Market: North Dakota. (Radio)
Buy: Undisclosed.

Committee: American Action Network
Candidate Opposed: Ed Perlmutter
Spot: "TVAD CO07"
Market: Colorado's 7th District.
Buy: Undisclosed.

Committee: American Action Network
Candidate Opposed: Mark Schauer
Spot: "TVAD MI07"
Market: Michigan's 7th District.
Buy: Undisclosed.

Committee: American Action Network
Candidate Opposed: Scott Keadle
Spot: "Layers"
Market: North Carolina's 8th District.
Buy: Undisclosed.

Committee: Ben Quayle for Congress
Spot: "Estimate"
Market: Arizona's 6th District.
Buy: Undisclosed.

Committee: Tulsi Gabbard for Congress
Spot: "What Matters"
Market: Hawaii's 2nd District.
Buy: Undisclosed.

Committee: AFL-CIO
Spot: "The Boehner Bunch"
Market: YouTube.
Buy: None. Just a web video.

TRACKING INDEPENDENT SPENDING:

These numbers represent spending by independent groups, like super PACs and non-profits, to support or oppose a particular candidate in 2012. Fundrace will update this spending daily to help show which candidates are gaining from the proliferation of independent groups in this coming election.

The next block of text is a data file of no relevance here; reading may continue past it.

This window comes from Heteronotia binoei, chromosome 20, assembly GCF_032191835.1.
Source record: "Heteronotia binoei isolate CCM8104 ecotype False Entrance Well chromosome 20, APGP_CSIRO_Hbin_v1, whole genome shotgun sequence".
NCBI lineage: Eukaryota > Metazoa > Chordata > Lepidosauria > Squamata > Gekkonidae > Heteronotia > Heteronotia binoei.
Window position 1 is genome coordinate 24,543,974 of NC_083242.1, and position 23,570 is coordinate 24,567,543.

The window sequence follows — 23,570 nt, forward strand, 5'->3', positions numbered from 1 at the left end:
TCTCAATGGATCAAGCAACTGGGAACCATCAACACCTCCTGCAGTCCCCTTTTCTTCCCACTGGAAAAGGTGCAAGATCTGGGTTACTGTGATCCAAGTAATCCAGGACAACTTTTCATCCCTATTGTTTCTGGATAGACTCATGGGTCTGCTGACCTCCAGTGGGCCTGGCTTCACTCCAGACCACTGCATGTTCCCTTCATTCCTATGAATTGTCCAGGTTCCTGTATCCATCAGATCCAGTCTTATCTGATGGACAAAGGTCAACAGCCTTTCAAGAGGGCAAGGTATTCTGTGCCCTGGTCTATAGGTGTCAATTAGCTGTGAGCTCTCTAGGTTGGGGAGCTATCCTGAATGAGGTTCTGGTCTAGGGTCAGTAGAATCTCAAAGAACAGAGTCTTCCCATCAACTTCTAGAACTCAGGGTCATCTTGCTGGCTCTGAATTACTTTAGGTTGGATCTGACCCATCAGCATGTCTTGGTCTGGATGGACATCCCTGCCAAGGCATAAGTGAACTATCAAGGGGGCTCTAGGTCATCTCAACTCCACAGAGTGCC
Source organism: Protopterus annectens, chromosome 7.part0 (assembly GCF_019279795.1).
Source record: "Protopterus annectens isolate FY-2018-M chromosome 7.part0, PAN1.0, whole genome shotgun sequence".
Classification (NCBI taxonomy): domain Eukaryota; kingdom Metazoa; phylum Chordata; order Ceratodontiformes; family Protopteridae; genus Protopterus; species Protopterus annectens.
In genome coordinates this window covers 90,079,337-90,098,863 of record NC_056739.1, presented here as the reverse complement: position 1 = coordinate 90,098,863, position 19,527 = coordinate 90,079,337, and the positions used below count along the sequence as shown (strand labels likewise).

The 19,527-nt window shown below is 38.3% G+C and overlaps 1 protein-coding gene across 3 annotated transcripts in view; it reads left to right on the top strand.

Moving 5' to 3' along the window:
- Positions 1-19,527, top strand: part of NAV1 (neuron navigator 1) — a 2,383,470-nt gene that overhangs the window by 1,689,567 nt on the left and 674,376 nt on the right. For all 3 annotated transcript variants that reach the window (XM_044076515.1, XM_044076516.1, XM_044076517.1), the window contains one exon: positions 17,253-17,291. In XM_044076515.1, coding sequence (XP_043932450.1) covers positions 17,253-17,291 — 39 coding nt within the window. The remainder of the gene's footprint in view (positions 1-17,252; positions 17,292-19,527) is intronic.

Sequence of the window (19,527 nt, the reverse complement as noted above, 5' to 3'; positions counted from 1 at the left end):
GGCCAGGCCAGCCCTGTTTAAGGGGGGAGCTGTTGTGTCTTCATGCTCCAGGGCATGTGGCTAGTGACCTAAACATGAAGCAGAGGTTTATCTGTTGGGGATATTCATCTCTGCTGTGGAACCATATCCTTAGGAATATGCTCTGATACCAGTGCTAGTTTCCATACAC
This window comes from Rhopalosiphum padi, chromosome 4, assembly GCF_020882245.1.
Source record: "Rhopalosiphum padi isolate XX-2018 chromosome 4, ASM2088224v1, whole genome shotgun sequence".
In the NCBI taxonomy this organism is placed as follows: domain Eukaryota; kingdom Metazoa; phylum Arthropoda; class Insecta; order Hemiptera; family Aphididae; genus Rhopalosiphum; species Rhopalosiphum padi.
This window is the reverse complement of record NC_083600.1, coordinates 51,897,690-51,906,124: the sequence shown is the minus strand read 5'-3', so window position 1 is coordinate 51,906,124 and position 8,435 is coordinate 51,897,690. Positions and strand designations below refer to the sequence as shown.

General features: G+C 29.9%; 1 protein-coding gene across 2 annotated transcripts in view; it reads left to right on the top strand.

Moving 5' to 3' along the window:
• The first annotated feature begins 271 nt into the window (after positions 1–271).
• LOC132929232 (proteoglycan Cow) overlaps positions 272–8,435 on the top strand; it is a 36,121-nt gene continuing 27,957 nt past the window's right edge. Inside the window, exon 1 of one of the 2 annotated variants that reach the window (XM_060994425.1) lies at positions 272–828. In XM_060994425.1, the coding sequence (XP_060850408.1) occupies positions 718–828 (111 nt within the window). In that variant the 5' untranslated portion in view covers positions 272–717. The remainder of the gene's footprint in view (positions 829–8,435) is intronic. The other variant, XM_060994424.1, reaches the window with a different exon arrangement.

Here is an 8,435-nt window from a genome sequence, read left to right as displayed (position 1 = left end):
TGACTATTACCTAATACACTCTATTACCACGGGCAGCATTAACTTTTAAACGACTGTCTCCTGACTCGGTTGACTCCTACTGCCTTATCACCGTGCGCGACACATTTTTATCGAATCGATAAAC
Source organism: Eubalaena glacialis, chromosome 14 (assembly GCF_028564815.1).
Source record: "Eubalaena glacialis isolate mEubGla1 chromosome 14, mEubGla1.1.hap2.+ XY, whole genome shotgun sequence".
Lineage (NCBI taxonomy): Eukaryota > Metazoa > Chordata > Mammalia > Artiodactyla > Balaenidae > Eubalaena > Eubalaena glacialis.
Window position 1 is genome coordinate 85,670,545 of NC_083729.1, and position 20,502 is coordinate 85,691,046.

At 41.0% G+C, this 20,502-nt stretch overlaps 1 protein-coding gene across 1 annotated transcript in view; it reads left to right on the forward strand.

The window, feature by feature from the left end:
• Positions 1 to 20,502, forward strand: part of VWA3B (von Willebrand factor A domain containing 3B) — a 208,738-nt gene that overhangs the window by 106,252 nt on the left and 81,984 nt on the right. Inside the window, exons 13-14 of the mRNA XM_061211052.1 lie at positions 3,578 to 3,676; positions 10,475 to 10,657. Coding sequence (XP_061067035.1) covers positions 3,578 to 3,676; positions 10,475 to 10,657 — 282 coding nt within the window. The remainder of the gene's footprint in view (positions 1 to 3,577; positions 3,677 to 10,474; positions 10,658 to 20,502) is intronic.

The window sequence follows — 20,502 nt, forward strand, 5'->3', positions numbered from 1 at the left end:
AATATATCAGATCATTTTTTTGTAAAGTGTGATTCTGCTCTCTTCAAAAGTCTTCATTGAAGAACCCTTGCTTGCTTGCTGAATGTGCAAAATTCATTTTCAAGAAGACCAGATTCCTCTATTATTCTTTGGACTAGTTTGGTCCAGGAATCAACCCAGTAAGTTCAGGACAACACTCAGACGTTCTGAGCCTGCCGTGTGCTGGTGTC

Presidential Race:
Mitt Romney (R), $7,337,304 to support, $21,038,167 to oppose
Barack Obama (D), $891,253 to support, $9,731,038 to oppose. (Oppose: +$24,000)

Most Outside Spending for Congressional Candidates:
TX-Senate: Ted Cruz (R), $1,056,303 to support, $2,384,344 to oppose.
TX-Senate: David Dewhurst (R), $536,126 to support, $2,514,378 to oppose.
IN-Senate: Richard Mourdock (R), $1,454,11 to support, $1,280,052 to oppose.
OH-SEN: Josh Mandel (R), $183,235 to support, $1,739,326 to oppose.